So our first love can be as addictive as coffee, booze, and cocaine, but that isn't the only factor as to why our first loves will follow us in our memories for the rest of our lives. It turns out that our first love becomes the yardstick by which all future relationships are measured, for better or for worse. When adolescents fall in love, the experience is something Connecticut College psychologist Jefferson Singer describes as a "memory bump," in that these teenage experiences can be seen through rose-tinted glasses, and even remembered more often in that light, per The Washington Post. According to him, all those first kisses, first sexual interactions, and first I-Love-Yous allow us to replay these again and again, and thusly, "it becomes, to some degree, a template. It becomes what we measure everything else against."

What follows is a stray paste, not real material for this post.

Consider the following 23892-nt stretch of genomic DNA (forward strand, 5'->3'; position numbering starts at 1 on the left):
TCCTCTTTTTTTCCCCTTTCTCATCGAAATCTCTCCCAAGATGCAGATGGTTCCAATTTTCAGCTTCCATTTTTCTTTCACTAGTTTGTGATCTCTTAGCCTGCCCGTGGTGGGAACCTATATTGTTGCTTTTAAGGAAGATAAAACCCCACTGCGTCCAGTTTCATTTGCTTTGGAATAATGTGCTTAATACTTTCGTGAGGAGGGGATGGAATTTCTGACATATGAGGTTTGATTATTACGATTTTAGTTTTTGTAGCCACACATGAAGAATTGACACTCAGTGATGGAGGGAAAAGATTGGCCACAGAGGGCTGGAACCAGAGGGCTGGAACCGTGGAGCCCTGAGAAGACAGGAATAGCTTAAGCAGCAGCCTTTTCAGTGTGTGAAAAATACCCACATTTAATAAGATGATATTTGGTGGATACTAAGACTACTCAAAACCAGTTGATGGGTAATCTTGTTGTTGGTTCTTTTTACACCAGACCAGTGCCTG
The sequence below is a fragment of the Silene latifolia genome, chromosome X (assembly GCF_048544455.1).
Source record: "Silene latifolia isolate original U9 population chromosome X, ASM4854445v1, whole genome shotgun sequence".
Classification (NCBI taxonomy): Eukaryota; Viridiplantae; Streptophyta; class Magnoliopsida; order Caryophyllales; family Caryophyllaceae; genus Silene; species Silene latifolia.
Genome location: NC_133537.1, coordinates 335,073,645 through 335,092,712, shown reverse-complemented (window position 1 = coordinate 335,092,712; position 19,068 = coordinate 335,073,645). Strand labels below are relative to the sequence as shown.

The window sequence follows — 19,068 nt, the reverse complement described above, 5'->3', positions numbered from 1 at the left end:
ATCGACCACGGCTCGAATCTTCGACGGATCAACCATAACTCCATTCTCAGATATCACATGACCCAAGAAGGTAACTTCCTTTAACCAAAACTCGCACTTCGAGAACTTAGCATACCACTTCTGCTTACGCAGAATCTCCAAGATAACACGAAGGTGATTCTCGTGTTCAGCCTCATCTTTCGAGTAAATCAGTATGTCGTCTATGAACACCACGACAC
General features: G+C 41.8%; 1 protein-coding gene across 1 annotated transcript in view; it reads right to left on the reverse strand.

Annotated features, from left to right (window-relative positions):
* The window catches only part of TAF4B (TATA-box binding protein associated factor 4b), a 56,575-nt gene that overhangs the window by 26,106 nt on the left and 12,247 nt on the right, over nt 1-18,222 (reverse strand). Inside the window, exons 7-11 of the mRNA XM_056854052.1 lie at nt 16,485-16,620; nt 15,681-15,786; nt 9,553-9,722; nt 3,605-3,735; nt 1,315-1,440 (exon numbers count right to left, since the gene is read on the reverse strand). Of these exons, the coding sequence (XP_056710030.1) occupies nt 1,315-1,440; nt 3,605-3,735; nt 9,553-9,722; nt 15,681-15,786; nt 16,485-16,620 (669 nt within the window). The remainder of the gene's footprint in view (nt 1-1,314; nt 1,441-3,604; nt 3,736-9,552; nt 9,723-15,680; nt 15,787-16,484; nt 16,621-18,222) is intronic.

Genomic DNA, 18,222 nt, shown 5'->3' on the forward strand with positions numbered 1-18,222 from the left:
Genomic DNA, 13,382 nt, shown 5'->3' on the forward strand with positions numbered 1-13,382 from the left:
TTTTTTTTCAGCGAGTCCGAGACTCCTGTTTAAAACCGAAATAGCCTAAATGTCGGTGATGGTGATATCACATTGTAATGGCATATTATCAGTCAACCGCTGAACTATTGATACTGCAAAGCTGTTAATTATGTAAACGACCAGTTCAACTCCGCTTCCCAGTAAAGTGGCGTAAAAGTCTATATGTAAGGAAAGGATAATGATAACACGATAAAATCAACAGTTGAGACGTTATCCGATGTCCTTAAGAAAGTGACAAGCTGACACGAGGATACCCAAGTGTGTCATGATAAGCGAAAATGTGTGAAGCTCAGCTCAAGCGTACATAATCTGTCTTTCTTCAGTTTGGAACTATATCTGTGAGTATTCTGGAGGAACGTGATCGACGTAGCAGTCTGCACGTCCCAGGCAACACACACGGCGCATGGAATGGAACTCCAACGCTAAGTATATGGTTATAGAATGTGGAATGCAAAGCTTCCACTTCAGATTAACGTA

Singer isn't alone in his assessment. The outlet spoke to psychology professor at State University of New York at Stony Brook Art Aron, who agrees. "Your first experience of something is going to be well remembered, more than later experiences."

That means your first love may have been five, 10, even 20 years ago, but for every relationship you've had since that formative experience, you are still (unfairly or not) comparing and contrasting the relationships side-by-side in your head. Is this passion greater or lesser? Are you more or less compatible? That can mean your current or future relationships aren't getting a truly clean slate.

First loves teach us independence